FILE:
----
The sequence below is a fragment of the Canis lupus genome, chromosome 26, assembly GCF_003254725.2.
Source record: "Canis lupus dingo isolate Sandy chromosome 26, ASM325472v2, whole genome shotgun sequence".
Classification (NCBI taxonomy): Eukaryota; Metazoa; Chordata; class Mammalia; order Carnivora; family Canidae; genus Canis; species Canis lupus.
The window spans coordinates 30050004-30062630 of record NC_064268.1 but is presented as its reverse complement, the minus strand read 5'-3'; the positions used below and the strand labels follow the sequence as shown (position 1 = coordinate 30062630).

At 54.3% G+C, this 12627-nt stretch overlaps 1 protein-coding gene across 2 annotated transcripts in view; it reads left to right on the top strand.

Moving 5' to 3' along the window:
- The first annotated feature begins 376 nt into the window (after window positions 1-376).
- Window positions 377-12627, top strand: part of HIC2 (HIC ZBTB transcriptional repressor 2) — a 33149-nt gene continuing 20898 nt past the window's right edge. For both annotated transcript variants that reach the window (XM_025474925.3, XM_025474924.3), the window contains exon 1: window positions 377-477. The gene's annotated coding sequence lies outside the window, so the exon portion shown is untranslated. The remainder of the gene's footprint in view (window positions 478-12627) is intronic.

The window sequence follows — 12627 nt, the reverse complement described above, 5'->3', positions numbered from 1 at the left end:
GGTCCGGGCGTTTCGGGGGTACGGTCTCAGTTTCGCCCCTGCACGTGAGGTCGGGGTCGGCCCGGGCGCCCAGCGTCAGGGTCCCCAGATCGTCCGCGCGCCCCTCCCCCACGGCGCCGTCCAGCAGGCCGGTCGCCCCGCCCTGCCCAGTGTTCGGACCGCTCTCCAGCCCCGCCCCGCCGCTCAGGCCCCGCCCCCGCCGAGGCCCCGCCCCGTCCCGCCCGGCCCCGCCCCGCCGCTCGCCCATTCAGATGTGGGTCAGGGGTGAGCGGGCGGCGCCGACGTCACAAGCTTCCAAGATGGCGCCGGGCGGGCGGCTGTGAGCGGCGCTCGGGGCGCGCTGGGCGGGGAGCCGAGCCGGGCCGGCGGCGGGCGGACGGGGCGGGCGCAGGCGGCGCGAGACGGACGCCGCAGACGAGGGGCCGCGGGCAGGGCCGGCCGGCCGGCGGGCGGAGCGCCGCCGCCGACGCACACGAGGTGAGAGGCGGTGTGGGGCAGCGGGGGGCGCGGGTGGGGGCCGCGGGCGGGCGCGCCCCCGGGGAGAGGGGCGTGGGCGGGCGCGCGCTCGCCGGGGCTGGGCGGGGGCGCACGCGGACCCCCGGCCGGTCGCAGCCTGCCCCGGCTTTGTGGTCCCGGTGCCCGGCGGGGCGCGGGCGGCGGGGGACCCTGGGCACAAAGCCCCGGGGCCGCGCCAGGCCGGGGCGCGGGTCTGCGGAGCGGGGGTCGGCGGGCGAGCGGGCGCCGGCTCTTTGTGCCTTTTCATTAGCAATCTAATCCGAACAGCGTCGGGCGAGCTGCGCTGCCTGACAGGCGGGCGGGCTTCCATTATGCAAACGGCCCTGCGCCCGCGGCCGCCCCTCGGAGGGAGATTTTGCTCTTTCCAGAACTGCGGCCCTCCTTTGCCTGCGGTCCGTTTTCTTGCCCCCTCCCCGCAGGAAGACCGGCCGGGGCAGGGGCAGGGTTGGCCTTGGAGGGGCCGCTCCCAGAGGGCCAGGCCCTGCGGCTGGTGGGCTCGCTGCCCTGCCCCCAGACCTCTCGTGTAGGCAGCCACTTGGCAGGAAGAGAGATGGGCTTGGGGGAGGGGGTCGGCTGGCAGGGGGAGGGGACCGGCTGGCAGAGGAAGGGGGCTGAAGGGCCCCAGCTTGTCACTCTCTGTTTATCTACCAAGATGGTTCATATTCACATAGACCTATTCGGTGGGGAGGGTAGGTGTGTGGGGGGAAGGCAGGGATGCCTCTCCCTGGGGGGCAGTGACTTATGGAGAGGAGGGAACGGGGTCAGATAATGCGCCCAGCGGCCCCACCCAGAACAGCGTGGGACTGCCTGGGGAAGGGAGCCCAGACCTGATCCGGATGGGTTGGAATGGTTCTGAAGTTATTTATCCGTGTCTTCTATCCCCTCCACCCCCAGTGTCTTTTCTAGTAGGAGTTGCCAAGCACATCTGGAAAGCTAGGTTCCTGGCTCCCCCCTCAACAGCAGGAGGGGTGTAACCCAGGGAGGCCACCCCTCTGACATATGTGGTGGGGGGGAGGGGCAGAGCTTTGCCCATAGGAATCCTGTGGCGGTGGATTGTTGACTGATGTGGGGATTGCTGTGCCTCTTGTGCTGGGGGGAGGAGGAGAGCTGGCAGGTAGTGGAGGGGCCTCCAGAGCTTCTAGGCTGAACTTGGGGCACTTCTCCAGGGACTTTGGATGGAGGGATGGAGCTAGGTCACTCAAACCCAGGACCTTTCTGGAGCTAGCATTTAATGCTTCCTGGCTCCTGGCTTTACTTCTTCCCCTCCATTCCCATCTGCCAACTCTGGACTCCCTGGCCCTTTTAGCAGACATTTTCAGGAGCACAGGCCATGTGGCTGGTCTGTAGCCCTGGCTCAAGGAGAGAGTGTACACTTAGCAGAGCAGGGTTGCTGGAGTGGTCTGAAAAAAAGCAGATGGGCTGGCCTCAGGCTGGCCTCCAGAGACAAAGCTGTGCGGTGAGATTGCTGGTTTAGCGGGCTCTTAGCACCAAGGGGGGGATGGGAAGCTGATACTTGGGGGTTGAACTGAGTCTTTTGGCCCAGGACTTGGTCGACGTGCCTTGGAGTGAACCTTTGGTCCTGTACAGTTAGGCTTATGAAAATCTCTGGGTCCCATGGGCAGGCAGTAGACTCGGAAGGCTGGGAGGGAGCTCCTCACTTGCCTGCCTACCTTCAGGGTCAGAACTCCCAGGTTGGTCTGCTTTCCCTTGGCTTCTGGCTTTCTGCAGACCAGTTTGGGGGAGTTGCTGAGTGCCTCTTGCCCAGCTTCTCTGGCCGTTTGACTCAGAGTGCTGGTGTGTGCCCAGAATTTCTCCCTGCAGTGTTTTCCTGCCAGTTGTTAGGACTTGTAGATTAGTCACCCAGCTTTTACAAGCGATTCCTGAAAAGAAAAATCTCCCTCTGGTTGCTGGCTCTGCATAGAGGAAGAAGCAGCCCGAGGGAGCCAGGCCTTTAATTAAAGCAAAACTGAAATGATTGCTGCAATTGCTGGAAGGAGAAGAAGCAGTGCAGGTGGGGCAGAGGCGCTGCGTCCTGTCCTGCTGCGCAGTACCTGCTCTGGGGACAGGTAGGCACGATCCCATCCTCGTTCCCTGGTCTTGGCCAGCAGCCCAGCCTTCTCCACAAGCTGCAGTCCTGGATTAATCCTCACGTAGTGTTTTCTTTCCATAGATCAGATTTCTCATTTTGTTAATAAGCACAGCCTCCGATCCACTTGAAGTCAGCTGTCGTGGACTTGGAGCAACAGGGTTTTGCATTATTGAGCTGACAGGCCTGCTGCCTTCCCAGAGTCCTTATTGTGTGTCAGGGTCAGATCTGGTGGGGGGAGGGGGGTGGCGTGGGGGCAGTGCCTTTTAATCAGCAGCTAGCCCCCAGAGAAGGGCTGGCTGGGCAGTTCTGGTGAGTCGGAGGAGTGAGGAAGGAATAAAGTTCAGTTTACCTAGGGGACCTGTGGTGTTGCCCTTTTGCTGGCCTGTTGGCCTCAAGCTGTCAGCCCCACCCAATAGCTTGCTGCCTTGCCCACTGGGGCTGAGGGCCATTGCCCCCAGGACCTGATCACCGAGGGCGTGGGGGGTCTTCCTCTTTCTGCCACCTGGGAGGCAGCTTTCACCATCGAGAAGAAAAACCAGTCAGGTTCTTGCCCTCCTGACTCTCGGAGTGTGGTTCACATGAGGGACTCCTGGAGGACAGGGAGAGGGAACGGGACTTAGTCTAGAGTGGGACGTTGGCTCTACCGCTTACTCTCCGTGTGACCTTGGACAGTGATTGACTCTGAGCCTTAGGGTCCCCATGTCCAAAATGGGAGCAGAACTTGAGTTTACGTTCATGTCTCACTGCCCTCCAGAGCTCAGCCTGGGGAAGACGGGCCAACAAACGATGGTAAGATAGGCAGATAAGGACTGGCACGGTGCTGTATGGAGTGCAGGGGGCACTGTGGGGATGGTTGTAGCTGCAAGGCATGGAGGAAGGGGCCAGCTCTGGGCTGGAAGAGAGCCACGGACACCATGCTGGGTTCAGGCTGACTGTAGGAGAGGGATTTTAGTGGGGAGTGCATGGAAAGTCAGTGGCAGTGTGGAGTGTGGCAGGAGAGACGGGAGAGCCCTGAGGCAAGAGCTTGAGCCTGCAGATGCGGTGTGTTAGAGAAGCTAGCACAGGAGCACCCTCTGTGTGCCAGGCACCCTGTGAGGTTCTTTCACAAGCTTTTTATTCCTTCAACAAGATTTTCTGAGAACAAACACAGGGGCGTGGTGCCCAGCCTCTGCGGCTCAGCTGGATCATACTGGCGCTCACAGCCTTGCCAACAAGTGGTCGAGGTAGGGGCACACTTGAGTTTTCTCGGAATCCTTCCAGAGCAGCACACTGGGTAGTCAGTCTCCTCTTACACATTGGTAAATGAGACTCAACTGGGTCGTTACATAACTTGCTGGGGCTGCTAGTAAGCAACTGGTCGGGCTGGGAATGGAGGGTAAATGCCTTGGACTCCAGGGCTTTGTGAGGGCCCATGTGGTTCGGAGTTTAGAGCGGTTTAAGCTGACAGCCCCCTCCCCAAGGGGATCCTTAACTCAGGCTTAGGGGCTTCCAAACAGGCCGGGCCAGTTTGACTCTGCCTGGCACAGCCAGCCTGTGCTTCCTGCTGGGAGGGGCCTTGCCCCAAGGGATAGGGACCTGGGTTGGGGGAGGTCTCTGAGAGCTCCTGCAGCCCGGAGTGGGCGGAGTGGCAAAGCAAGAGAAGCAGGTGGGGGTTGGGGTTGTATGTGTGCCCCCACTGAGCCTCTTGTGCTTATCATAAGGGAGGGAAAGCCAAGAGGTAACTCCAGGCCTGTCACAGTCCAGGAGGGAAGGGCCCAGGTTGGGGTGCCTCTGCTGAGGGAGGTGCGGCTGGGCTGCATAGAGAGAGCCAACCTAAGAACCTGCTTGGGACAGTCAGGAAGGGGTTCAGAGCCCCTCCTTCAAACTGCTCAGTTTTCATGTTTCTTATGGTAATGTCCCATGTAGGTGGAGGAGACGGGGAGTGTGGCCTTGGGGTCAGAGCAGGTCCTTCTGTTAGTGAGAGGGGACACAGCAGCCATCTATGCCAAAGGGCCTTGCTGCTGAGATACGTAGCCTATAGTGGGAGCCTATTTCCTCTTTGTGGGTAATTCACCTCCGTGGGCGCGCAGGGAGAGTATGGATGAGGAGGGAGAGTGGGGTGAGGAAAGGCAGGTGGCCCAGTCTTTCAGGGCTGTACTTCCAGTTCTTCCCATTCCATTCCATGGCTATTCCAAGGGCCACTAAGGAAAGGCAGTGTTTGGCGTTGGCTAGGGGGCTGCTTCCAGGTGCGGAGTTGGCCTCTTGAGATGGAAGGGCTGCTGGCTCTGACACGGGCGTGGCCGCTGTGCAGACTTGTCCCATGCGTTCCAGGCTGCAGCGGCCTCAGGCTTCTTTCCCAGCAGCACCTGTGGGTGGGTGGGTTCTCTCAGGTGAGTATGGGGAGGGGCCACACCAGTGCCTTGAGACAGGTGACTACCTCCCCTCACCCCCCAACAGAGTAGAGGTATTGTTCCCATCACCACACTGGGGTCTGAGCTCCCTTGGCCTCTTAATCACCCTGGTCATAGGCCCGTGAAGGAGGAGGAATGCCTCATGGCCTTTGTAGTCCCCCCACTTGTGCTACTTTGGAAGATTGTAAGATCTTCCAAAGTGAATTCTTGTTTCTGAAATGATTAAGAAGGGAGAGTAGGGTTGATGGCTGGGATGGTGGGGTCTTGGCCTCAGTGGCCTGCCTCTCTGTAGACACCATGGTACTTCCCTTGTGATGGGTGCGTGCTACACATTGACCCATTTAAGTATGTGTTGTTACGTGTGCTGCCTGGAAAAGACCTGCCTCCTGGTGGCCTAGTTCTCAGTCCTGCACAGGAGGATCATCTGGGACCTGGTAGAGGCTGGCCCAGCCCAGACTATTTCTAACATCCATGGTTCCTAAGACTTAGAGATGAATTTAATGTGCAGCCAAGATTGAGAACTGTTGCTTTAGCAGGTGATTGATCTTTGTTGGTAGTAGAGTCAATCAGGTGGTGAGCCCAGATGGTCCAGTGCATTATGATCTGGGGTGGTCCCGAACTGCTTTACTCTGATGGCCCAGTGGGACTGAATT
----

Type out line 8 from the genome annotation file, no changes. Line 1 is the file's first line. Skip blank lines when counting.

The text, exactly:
- Window positions 377-12627, top strand: part of HIC2 (HIC ZBTB transcriptional repressor 2) — a 33149-nt gene continuing 20898 nt past the window's right edge. For both annotated transcript variants that reach the window (XM_025474925.3, XM_025474924.3), the window contains exon 1: window positions 377-477. The gene's annotated coding sequence lies outside the window, so the exon portion shown is untranslated. The remainder of the gene's footprint in view (window positions 478-12627) is intronic.